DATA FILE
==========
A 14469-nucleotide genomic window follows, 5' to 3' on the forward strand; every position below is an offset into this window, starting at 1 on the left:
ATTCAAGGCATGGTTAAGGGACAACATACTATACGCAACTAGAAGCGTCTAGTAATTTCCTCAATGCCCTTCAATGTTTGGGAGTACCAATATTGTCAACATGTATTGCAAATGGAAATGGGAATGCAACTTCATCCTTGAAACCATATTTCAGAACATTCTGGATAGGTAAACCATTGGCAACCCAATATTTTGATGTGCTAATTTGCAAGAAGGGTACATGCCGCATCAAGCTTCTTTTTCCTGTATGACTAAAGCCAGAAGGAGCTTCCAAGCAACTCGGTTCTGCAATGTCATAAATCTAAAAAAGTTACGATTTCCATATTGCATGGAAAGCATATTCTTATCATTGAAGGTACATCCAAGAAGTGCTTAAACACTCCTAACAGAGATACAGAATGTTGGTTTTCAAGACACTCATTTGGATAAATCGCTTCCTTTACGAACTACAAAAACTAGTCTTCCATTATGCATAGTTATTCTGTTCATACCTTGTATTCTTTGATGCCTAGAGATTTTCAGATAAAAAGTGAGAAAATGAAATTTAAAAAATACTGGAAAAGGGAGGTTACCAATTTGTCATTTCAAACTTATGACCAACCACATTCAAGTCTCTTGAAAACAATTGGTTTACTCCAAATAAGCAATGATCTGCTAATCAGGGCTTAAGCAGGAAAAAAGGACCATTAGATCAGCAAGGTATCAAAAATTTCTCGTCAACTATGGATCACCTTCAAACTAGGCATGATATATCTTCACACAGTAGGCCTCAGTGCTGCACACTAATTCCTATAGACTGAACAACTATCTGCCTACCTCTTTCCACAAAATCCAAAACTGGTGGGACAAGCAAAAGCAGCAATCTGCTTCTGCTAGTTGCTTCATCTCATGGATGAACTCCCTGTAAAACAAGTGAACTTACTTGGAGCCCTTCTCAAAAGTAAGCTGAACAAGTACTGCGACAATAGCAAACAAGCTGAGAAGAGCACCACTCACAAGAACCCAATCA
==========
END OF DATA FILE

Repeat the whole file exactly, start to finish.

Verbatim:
A 14469-nucleotide genomic window follows, 5' to 3' on the forward strand; every position below is an offset into this window, starting at 1 on the left:
ATTCAAGGCATGGTTAAGGGACAACATACTATACGCAACTAGAAGCGTCTAGTAATTTCCTCAATGCCCTTCAATGTTTGGGAGTACCAATATTGTCAACATGTATTGCAAATGGAAATGGGAATGCAACTTCATCCTTGAAACCATATTTCAGAACATTCTGGATAGGTAAACCATTGGCAACCCAATATTTTGATGTGCTAATTTGCAAGAAGGGTACATGCCGCATCAAGCTTCTTTTTCCTGTATGACTAAAGCCAGAAGGAGCTTCCAAGCAACTCGGTTCTGCAATGTCATAAATCTAAAAAAGTTACGATTTCCATATTGCATGGAAAGCATATTCTTATCATTGAAGGTACATCCAAGAAGTGCTTAAACACTCCTAACAGAGATACAGAATGTTGGTTTTCAAGACACTCATTTGGATAAATCGCTTCCTTTACGAACTACAAAAACTAGTCTTCCATTATGCATAGTTATTCTGTTCATACCTTGTATTCTTTGATGCCTAGAGATTTTCAGATAAAAAGTGAGAAAATGAAATTTAAAAAATACTGGAAAAGGGAGGTTACCAATTTGTCATTTCAAACTTATGACCAACCACATTCAAGTCTCTTGAAAACAATTGGTTTACTCCAAATAAGCAATGATCTGCTAATCAGGGCTTAAGCAGGAAAAAAGGACCATTAGATCAGCAAGGTATCAAAAATTTCTCGTCAACTATGGATCACCTTCAAACTAGGCATGATATATCTTCACACAGTAGGCCTCAGTGCTGCACACTAATTCCTATAGACTGAACAACTATCTGCCTACCTCTTTCCACAAAATCCAAAACTGGTGGGACAAGCAAAAGCAGCAATCTGCTTCTGCTAGTTGCTTCATCTCATGGATGAACTCCCTGTAAAACAAGTGAACTTACTTGGAGCCCTTCTCAAAAGTAAGCTGAACAAGTACTGCGACAATAGCAAACAAGCTGAGAAGAGCACCACTCACAAGAACCCAATCA